• Chick Magnet: Mario seems to be the most eligible man in the Mushroom Kingdom, especially in the Paper Mario series. Any female character who has something to say about him that isn't a villain is mostly likely to regard him as handsome, charming or both. In fact, every female playable character in The Thousand-Year Door kisses him at least once. Even outside Paper Mario, Peach is his Implied Love Interest, Pauline was formerly his girlfriend, and Daisy took a shine to him post-rescue before she started being Luigi's answer to Peach. Toadette is sometimes shown to have a crush on him. Even Wendy O. Koopa thinks he's cute. Just about the only main female character who hasn't shown any real interest in him is Rosalina, who generally operates on another scope, being a guardian of the cosmos and all.
  • Chrome Champion: Metal Mario.
  • Color Motif: Red of course, also gold as of the 2010s with the Gold Mario powerup, his golden cat costume in 3D World and construction clothes in the art for Super Mario Maker.
  • Competition Freak: Mario gets very serious when in a competition. If official Mario art has Mario angry, there's a good chance that it is from a sports title. Overlaps with Unsportsmanlike Gloating in Excitebike: Bun Bun Mario Battle Stadium, as seen here. In Mario Power Tennis, he is transparently angry at Luigi's success during the latter's ending. Taken to the extreme in Super Mario Strikers.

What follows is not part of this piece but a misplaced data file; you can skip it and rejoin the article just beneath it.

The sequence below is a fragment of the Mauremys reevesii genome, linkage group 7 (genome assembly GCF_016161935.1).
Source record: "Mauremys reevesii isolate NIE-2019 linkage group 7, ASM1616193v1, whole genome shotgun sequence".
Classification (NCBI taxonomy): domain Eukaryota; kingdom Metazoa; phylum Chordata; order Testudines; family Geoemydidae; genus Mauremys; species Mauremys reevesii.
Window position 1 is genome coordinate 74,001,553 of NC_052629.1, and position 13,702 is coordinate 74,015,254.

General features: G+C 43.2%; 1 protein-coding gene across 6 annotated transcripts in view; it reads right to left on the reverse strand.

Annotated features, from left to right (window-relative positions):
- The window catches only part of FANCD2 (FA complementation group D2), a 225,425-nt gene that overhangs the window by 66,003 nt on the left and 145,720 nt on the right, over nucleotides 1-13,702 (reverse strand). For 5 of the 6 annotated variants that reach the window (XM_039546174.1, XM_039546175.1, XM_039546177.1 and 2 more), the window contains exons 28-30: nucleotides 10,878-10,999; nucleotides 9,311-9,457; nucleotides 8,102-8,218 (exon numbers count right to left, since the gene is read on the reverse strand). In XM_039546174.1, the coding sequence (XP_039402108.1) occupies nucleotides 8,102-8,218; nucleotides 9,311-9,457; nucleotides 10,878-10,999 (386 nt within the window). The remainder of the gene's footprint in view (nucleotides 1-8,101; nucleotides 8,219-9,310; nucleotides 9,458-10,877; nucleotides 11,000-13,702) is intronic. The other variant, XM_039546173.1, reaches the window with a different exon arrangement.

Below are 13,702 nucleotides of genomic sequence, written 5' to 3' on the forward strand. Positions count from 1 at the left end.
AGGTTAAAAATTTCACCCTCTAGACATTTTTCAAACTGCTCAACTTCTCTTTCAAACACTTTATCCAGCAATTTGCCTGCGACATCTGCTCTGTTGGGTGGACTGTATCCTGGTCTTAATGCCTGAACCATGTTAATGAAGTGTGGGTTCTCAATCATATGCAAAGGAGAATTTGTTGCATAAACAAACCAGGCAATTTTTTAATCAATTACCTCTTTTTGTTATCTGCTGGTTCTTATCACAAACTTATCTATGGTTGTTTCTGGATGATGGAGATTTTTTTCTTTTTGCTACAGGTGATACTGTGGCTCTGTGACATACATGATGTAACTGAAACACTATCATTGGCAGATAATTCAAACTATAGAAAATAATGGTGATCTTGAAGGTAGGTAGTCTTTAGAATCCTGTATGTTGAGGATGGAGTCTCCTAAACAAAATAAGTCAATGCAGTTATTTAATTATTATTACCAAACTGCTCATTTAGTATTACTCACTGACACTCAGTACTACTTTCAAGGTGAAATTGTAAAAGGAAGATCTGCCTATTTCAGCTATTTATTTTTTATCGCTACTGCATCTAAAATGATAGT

• Dance Battler: One or two of his moves look surprisingly like breakdance moves.
  • Dance Sensation: "Do the Mario!"
  • Deadpan Snarker: In his few official fully-voiced appearances, Mario isn't above making wisecracks or poking fun at things — sometimes at others' expense (such as Sony's).
    Mario: Boy, that Sony. It's fantastic... (his nose stretches out like Pinocchio)
  • The Dreaded: To Bowser's minions. Mario might be a well-known nice guy with a sense of justice and drive to protect others, even to Bowser's minions, but his strength and skills are legendary. To most of them, the idea of facing Mario in a real fight is terrifying.
  • The Everyman: The producers say that they have intentionally kept his characterization minimal to make him versatile and able to be put in many situations.